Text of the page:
This week on A Day with a GA we caught up with Raven Ferguson. Raven is a second year Marine Biology student and is the Research Assistant for the NOAA NCCOS Ecotoxicology Branch at Hollings Marine Lab. We loved learning more about what Raven does as a Research Assistant!!
Name: Raven Ferguson
Hometown: Monticello, MS
Graduate Program/Year: I am in my second year in the Graduate Program in Marine Biology.
Previous Education (Undergrad and/or Grad): I received my BS in Ecology and Organismal Biology from The University of Southern Mississippi.
Office or Department you work for: I am a research assistant for the NOAA NCCOS Ecotoxicology Branch at Hollings Marine Lab on James Island.
What are your assistantship responsibilities? I am mainly responsible for conducting research for my graduate thesis. My research focuses on examining the impact of No. 2 fuel oil on short- and tall-forms of saltmarsh cordgrass (Spartina alterniflora), a species that is vital to our marsh environments. I aim to determine whether the two forms respond differently to No. 2 fuel oil to help inform response and restoration efforts after oil spills. My responsibilities often involve reading literature related to my research, collecting seeds, plants, and sediment from the field, taking care of plants in the NOAA greenhouse, collecting data on plant growth and survival after being exposed to No. 2 fuel oil, and then analyzing that data. I also help with other research projects within my group at NOAA looking at the impact of various contaminants on numerous organisms like grass shrimp, mud snails, and oysters.
What do you like most about your position? I enjoy being able to do research for my job. I have wanted to work with an agency like NOAA for a long time, and through this position I am learning many skills that will be helpful in my future career.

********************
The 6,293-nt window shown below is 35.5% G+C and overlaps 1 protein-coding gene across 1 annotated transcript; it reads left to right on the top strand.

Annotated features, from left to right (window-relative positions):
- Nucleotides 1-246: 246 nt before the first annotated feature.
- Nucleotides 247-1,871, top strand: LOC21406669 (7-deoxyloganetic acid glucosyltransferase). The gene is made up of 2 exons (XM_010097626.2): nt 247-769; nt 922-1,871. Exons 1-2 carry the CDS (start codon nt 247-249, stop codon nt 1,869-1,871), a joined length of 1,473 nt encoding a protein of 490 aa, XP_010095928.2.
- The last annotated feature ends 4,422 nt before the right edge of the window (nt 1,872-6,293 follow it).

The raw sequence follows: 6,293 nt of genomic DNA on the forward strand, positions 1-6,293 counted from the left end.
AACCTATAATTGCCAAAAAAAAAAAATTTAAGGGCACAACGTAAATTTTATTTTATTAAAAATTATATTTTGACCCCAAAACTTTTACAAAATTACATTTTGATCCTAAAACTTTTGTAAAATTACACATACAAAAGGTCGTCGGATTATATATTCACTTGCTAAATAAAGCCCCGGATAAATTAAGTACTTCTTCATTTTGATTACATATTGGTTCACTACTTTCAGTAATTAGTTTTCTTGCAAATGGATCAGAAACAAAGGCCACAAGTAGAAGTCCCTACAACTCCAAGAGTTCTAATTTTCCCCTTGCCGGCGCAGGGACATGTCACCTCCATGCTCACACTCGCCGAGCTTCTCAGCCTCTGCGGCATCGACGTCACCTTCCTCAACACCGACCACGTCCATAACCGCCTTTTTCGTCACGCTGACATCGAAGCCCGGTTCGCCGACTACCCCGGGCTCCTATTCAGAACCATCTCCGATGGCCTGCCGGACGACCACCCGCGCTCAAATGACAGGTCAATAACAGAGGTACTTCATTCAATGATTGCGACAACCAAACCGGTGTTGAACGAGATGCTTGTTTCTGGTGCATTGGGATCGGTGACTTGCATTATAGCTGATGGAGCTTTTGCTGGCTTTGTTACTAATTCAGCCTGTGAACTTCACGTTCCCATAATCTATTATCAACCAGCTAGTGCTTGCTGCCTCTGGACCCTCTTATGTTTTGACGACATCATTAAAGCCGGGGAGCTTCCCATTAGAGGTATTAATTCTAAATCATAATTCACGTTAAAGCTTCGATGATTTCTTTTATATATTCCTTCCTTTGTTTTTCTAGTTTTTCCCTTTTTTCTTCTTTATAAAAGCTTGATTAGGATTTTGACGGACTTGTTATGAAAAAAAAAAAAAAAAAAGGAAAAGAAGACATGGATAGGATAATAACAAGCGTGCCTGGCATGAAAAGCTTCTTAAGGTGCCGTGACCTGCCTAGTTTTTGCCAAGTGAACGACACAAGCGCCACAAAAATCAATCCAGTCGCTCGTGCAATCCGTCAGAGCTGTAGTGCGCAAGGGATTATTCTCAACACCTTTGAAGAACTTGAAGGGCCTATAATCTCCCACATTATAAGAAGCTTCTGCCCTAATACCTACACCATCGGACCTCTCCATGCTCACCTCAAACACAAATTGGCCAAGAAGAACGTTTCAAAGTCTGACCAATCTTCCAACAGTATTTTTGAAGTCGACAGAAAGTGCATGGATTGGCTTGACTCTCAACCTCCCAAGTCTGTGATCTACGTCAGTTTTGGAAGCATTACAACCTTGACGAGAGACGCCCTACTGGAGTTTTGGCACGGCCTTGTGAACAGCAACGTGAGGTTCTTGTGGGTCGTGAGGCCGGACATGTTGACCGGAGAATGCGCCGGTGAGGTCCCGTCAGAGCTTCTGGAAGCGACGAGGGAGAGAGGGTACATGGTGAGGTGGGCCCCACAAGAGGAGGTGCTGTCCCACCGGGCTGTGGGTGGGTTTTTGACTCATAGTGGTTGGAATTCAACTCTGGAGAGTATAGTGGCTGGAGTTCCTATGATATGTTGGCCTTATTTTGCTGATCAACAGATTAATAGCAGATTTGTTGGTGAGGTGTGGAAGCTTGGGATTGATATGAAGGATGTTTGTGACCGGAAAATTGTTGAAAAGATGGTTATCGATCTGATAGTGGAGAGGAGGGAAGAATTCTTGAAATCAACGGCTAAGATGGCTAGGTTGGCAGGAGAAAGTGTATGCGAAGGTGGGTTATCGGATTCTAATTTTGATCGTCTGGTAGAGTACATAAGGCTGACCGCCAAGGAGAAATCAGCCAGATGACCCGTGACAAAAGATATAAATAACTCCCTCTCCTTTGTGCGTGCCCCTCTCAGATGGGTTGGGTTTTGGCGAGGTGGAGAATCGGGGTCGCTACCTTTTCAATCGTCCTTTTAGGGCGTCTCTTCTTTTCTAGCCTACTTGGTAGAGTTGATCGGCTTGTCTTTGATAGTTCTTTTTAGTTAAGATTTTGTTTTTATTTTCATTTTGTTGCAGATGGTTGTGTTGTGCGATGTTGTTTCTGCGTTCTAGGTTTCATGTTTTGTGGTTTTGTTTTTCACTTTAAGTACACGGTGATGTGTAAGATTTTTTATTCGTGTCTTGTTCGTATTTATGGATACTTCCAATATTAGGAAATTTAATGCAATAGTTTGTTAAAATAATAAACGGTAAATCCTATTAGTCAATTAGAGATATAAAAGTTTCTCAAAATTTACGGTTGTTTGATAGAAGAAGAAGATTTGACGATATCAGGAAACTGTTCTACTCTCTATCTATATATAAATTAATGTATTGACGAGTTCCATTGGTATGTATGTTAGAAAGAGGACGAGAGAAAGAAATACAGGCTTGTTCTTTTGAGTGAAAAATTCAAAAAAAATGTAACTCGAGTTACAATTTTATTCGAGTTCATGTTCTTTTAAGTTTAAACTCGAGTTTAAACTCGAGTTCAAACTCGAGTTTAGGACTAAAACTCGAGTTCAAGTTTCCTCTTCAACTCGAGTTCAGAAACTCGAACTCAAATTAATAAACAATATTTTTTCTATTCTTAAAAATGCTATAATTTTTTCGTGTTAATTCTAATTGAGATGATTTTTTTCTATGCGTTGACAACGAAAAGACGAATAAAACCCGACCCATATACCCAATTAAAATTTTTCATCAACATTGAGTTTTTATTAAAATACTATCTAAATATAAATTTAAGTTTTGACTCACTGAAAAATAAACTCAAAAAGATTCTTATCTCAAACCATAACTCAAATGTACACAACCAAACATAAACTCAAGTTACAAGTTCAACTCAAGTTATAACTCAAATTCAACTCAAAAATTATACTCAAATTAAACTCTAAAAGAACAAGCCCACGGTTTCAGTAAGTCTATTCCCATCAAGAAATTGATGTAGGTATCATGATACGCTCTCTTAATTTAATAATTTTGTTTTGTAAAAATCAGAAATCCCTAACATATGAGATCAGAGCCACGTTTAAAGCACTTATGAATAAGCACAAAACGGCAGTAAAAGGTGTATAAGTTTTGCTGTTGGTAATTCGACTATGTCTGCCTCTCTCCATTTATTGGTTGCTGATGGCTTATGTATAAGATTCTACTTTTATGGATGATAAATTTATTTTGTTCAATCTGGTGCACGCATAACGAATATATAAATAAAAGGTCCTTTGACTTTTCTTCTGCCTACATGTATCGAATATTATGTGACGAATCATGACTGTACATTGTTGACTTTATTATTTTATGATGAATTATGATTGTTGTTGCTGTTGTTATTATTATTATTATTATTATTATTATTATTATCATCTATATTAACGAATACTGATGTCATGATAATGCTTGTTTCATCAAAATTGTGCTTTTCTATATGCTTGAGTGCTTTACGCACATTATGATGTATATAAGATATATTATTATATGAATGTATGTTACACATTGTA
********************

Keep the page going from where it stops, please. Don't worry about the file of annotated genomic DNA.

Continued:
What question do you get asked most and what’s your typical answer? When talking about my research, I often get asked about why it is important. I tell people that my research as well as research conducted by my advisor, Dr. Paul Pennington, helps us learn how to better restore marshes after oil spills. Oil spills can cause the saltmarsh cordgrass found in a marsh to die. Since those plants are important for preventing erosion and providing food for other marsh organisms, our marshes cannot exist without them. Therefore, one method of restoring a marsh after an oil spill is to plant new saltmarsh cordgrass. Our research helps determine the best methods of planting a marsh after a spill.
What’s your favorite location on campus and why? My favorite location is the area along Charleston Harbor behind Grice Marine Lab. I like to walk along the water and look for crabs, dolphins, raccoons, and other animals.
What personal and/or professional accomplishment are you most proud of? During my undergraduate degree, I was awarded a Gilman International Scholarship to study abroad at the University of Exeter in England. I never thought I would be able to spend a semester studying abroad, so I am really grateful for that opportunity.
Name a creative work (book, movie, performance, etc.) you enjoyed recently and why. I love to read, and my favorite book this year has been Parable of the Sower by Octavia Butler. This book is set in a future version of the United States that has been severely impacted by climate change and wealth inequality. Therefore, it highlights some important issues that we should be concerned about today.
What’s your favorite thing to do in Charleston? I enjoy visiting all the parks around Charleston. I am currently trying to find which park has the best trails for roller skating, and so far my favorites are Riverfront Park and Palmetto Islands County Park.
Favorite Restaurant in Charleston. Jack of Cups Saloon on Folly Beach. Their menu changes seasonally, and they always have good, unique options as well as a great location.
Describe your perfect day. I like to go camping, so my perfect day consists of waking up in a tent in a cool location, drinking bad instant coffee cooked on a camp stove, spending the morning hiking, and then laying around camp in my hammock reading in the afternoon.